After the fall, the Lord forbade Adam and Eve from eating from the tree of life. “Then the LORD God said, “Behold, the man has become like one of Us, to know good and evil. And now, lest he put out his hand and take also of the tree of life, and eat, and live forever”— therefore the LORD God sent him out of the garden of Eden to till the ground from which he was taken. So He drove out the man; and He placed cherubim at the east of the garden of Eden, and a flaming sword which turned every way, to guard the way to the tree of life” (Genesis 3:22-24).
Sin shattered the state of perfection
After the fall, God declared to Adam and Eve His redemptive plan (Genesis 3:15). He offered to save mankind through the sacrifice of His Son (1 Peter 1:20; Ephesians 3:11; 2 Timothy 1:9; Revelation 13:8). And the Lord instituted the system of sacrifices as a visual aid of the price that must be paid to make atonement for his sin. The innocent lamb would be slaughtered to give its lifeblood for man, and its skin to cover his nakedness, in order that man might thus ever be symbolically reminded of the Son of God, who would have to lay down His life to atone for man’s sin. The Lord sacrificed animals and took its “skin, and clothed them” (Genesis 3:21).
Through sin, Adam and Eve lost their original state of perfection. Their nature became corrupted by sin and they no longer qualified to live in the Garden of Eden (Romans 5:12). The devil became the ruler of this earth not Adam (Ephesians 2:1-3). Although Adam and Eve received forgiveness and justification when they accepted the blood of the sacrificed animal for their sin, they still needed to go through the process of sanctification which is a life-long journey of victory over the sinful nature by God’s grace (1 Corinthians 6:11; 1 Thessalonians 5:23).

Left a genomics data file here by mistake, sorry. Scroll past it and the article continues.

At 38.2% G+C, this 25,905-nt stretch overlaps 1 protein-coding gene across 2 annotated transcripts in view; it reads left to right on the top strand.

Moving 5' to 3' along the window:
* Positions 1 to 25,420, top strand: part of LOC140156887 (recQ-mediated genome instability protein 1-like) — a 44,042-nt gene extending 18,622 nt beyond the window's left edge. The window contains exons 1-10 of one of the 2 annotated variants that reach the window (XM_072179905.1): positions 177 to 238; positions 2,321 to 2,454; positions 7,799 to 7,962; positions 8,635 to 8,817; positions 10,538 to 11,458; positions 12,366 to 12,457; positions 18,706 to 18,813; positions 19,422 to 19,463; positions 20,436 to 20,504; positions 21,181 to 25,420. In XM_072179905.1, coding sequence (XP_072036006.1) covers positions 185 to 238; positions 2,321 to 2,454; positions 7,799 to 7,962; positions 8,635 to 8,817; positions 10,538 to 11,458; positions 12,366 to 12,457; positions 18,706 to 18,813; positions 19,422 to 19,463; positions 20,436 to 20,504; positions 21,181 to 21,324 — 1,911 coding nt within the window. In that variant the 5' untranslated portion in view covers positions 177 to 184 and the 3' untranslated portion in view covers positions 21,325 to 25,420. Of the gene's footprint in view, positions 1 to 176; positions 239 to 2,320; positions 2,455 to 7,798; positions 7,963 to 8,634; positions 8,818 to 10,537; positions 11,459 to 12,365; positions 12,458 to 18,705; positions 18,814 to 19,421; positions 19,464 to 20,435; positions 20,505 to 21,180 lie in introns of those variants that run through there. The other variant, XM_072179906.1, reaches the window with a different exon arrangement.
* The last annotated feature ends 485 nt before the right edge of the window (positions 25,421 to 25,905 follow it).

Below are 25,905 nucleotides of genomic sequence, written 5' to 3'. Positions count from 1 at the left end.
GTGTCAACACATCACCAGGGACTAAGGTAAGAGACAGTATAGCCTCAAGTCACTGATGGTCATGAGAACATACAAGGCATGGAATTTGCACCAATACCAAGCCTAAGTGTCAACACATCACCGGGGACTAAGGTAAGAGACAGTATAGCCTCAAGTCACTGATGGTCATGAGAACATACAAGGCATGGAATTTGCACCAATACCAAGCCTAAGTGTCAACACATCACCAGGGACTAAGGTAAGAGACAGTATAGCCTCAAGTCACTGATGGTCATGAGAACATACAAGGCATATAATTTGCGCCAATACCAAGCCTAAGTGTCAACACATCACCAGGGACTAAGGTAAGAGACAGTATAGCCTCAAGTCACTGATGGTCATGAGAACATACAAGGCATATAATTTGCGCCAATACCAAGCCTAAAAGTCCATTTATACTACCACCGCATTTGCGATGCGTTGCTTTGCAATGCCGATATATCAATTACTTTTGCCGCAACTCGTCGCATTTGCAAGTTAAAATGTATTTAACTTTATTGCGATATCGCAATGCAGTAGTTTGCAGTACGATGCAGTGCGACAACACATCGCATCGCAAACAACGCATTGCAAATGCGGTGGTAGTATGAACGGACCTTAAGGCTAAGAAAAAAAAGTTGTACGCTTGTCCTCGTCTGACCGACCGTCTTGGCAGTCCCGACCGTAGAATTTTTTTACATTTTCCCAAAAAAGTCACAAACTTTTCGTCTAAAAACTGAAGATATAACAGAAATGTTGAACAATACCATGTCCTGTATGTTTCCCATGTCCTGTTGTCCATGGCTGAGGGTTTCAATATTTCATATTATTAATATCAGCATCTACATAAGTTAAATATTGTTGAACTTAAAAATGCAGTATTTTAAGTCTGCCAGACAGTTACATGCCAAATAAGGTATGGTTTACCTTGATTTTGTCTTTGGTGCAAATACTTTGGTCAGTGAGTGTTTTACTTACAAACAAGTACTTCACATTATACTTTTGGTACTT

Forbidding the eating of the tree of life – an act of mercy
Because of the state of imperfection in the world that was brought by sin, God thought it was necessary to prevent man from continuing to eat of the fruit of the tree of life lest he become an immortal sinner. Through disobedience Adam and Eve had fallen under the power of death. Thus, the forbidden fruit that brought immortality could now cause them only suffering. Immortality in a state of sin and endless pain, was not the life for which God planned for Adam and Eve.
Forbidding Adam and Eve to have access to this life-giving tree was in reality an act of divine mercy which our first parents may not have fully valued at that time, but for which they would be thankful in the eternal kingdom. There, they will partake forever from the long-lost tree of life (Revelation 22:2, 14).
Today, by eating of the symbols of Christ’s sacrifice in the service of the Lord’s Supper, Christians have the privilege of eating by faith of the fruit of that tree and anticipating with faith the time when they may pick that glorious fruit and eat it in the eternal kingdom of glory.
In His service,